U.S. envoy to Afghanistan Zalmay Khalilzad confirmed on his Twitter that a new date for intra-Afghan peace talks is under discussion.
The top American diplomat to Afghanistan believes it would be best if the discussions on intra-Afghan negotiations began while a significant number of American troops were still in Afghanistan.
Commenting on the latest developments on May 15, Mr Khalilzad told reporters that he will travel soon to push for a de-escalation in violence and for the release of prisoners. As the US official added, Washington has heard positive things about the formation of an inclusive Afghan government, RFEFL reported.
In fact, disagreements over the composition of the government and the pace of prisoner releases have delayed talks between Kabul and the Taliban to end more than 18 years of war. The talks were to begin on March 10 under a landmark deal signed in February between the United States and the militant group.
Being an integral part of the talks, the Taliban has ramped up attacks in recent weeks despite a pledge to reduce violence, a tactic that may be employed to strengthen its negotiating position. Meanwhile, ISIS fighters also continue to conduct deadly attacks on Afghan security forces and civilians.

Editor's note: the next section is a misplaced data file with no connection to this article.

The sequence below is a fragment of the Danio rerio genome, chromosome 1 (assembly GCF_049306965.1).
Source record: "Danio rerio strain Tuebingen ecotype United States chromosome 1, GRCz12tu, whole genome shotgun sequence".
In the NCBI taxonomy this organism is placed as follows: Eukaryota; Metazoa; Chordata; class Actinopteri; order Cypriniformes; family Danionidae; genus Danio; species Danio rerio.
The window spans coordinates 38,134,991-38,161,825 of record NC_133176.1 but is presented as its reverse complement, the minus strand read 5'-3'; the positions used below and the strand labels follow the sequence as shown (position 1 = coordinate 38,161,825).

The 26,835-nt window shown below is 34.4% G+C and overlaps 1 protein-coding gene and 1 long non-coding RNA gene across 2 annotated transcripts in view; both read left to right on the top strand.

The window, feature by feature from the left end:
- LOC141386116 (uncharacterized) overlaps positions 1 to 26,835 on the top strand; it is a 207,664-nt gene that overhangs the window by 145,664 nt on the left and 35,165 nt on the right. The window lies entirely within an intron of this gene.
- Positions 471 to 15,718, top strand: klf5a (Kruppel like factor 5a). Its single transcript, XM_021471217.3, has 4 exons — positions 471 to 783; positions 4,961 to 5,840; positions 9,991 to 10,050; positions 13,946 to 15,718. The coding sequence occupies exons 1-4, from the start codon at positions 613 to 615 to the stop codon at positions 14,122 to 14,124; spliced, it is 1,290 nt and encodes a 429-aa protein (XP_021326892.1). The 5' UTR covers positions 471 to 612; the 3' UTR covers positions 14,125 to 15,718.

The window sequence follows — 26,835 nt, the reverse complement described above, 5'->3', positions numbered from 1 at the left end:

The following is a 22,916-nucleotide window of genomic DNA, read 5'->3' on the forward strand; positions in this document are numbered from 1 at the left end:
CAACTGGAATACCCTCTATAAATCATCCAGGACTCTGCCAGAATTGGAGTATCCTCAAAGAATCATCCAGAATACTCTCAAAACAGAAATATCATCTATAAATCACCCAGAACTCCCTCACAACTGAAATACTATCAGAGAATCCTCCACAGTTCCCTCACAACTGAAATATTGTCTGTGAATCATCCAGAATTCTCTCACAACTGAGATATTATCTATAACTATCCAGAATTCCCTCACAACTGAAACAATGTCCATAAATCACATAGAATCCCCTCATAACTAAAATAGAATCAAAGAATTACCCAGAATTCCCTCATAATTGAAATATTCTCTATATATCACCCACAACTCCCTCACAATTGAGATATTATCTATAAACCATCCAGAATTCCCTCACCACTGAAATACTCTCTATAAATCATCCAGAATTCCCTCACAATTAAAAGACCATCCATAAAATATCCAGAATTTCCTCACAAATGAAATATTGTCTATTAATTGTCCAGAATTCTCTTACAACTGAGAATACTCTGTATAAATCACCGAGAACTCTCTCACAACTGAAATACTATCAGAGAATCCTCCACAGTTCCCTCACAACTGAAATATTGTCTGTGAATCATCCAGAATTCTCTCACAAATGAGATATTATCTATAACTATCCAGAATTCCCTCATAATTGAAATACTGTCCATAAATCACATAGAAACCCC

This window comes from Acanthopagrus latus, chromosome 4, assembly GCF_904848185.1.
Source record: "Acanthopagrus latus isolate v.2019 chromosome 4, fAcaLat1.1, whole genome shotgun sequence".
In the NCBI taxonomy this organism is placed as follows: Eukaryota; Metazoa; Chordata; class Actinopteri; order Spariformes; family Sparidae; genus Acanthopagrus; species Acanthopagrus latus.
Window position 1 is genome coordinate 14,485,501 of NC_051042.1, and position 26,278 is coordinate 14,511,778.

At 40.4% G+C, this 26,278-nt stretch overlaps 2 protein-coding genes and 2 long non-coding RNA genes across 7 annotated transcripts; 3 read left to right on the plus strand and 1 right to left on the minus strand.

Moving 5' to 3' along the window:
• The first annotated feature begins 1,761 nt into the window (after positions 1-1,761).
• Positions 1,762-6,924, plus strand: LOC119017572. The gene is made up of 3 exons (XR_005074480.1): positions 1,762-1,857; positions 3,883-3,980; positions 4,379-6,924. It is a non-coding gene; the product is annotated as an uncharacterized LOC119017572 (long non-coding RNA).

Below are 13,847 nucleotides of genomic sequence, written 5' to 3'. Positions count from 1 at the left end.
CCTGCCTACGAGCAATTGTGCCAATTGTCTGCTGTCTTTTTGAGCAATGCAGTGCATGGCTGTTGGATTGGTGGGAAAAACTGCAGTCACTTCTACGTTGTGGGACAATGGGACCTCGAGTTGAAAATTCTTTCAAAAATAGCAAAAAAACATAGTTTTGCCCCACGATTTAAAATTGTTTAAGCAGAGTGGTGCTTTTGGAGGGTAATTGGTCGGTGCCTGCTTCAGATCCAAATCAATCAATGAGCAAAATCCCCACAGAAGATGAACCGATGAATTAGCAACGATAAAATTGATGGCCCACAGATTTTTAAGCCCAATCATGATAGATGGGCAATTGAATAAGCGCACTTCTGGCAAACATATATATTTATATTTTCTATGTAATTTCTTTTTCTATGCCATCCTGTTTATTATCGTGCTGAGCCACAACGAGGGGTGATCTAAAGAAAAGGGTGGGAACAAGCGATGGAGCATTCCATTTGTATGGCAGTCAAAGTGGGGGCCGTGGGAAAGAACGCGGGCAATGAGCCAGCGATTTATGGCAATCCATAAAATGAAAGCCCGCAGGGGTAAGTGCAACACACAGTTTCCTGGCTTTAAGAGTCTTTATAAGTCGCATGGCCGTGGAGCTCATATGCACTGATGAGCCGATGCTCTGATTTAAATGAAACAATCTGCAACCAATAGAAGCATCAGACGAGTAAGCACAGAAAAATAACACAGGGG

The US envoy to Afghanistan acknowledged that the U.S.-Taliban agreement does not specifically bar attacks on Afghan government forces. The Western-backed government in Kabul was not a party to the deal, indeed.
Though he did not mention Khalilzad by name, Afghan Vice President Amrullah Saleh said some people were naive for accepting Taliban lies and blaming the “fictional” ISIS faction in Afghanistan for the recent hospital attack.
“Neither the Taliban hands nor their stained consciousness can be washed of the blood of women, babies & other innocent in the latest senseless carnage,” Saleh, a former intelligence chief, said on Twitter.
Meanwhile, the Oval Office is continuing its drawdown of troops from Afghanistan, and the Pentagon expects to meet a timeline agreed with the Taliban, a Pentagon spokesman confirmed on May 15.